Today is IPv6 Launch Day, which formally marks the day that participating websites, Internet Service Providers (ISP), and network hardware manufacturers permanently enable IPv6 in parallel with IPv4.
IPv4 is the current version of the Internet Protocol, the identification system the Internet uses to send information between devices. Why IPv6? The IPv4 pool is running out of addresses and IPv6 increases the IP address size from 32 bits to 128 bits, which means there will be many more available addresses. IPv4 only allows for about 4 billion addresses while iPv6 will enable 340 trillion trillion trillion addresses (or 340 undecillion, to be correct) - virtually unlimited room to grow.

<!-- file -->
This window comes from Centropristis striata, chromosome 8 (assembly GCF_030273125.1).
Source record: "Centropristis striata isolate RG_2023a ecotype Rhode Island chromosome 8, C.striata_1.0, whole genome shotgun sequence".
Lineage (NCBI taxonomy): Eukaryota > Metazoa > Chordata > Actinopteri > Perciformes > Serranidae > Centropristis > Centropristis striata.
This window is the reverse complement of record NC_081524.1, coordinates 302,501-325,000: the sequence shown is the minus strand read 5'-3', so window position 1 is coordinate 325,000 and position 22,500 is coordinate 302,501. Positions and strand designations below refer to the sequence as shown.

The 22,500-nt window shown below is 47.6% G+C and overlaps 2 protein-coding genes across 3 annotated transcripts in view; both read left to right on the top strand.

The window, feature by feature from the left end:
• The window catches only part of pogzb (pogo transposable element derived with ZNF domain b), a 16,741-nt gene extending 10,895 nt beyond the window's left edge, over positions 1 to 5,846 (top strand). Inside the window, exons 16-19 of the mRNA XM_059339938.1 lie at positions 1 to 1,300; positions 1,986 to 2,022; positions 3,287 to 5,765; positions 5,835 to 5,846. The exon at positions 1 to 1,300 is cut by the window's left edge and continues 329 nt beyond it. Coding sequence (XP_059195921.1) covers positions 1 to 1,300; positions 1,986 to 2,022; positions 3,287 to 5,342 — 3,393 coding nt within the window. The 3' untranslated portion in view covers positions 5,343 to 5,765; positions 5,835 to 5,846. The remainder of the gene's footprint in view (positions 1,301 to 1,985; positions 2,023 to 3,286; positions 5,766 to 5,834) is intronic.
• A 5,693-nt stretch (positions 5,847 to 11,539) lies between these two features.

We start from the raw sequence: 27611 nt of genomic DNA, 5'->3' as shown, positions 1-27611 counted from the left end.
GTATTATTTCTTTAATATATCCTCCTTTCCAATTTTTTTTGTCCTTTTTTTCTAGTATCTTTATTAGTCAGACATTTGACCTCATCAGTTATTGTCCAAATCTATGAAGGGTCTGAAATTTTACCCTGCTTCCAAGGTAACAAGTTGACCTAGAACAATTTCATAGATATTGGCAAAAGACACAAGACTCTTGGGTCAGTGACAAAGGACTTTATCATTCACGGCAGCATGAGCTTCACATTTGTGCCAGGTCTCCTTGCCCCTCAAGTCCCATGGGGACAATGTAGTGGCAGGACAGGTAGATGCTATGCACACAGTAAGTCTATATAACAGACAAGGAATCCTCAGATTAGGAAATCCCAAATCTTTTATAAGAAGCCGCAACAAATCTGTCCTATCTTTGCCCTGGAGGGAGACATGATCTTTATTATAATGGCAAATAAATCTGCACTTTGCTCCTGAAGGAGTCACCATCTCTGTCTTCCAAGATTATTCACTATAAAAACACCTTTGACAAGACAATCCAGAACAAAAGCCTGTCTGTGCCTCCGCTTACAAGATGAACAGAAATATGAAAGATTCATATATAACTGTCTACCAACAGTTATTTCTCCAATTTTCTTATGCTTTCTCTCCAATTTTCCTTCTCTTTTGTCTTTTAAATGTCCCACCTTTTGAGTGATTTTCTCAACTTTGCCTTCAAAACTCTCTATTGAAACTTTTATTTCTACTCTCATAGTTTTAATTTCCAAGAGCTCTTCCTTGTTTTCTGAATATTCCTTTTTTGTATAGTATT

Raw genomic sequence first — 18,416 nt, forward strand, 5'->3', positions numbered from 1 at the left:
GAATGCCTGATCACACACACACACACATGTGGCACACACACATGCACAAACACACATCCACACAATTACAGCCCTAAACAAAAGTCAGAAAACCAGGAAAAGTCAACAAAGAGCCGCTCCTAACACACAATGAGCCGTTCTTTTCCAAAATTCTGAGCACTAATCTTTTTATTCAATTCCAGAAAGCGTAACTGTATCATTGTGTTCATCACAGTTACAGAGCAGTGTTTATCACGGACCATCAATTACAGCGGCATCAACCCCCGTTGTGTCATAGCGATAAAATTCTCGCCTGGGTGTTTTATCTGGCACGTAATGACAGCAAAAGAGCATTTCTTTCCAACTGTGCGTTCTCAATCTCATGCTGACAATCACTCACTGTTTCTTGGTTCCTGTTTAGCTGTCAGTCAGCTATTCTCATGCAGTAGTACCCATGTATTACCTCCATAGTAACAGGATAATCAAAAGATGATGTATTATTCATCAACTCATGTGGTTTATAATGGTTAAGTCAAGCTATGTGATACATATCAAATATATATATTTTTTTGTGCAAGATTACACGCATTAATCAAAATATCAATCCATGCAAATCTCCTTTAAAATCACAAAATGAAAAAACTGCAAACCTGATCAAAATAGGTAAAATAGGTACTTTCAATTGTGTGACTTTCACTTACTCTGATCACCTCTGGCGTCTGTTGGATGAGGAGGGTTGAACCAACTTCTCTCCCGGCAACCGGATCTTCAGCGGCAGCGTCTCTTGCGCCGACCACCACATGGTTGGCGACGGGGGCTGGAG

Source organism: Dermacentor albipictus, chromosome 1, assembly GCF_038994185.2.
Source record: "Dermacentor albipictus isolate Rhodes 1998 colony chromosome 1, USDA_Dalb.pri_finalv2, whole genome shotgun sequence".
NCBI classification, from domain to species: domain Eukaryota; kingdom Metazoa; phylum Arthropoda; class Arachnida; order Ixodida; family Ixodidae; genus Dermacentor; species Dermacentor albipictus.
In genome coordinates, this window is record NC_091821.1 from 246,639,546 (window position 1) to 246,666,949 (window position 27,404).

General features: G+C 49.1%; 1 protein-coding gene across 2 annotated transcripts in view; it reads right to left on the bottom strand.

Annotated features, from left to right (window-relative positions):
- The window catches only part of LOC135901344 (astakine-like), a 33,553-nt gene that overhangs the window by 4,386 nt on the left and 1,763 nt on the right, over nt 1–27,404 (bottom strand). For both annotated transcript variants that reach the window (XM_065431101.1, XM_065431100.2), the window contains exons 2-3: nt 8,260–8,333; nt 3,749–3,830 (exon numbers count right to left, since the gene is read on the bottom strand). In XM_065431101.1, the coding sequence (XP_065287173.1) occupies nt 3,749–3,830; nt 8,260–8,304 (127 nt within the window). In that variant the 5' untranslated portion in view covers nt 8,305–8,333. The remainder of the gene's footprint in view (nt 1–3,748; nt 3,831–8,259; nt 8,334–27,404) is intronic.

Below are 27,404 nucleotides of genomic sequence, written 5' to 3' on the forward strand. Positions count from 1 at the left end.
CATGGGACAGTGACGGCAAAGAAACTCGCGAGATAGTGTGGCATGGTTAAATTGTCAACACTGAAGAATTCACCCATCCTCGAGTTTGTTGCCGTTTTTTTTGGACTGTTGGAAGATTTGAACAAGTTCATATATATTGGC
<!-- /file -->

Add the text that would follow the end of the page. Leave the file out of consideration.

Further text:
At present Tulane's Health Sciences Center Campus and selected buildings on the Uptown Campus are IPv6 enabled. As more of Tulane's campus becomes equipped for iPv6 connectivity, users won't notice when their device is using IPv6 instead of IPv4. When an IPv6 device looks up the hostname for a target system, it will prefer the IPv6 address if one is available.
Stay tuned to this website for more info about the Tulane Network and IPv6.
Technology Services, Tulane University, New Orleans, LA 70118 -- TSNOC: 504-862-8888 -- firstname.lastname@example.org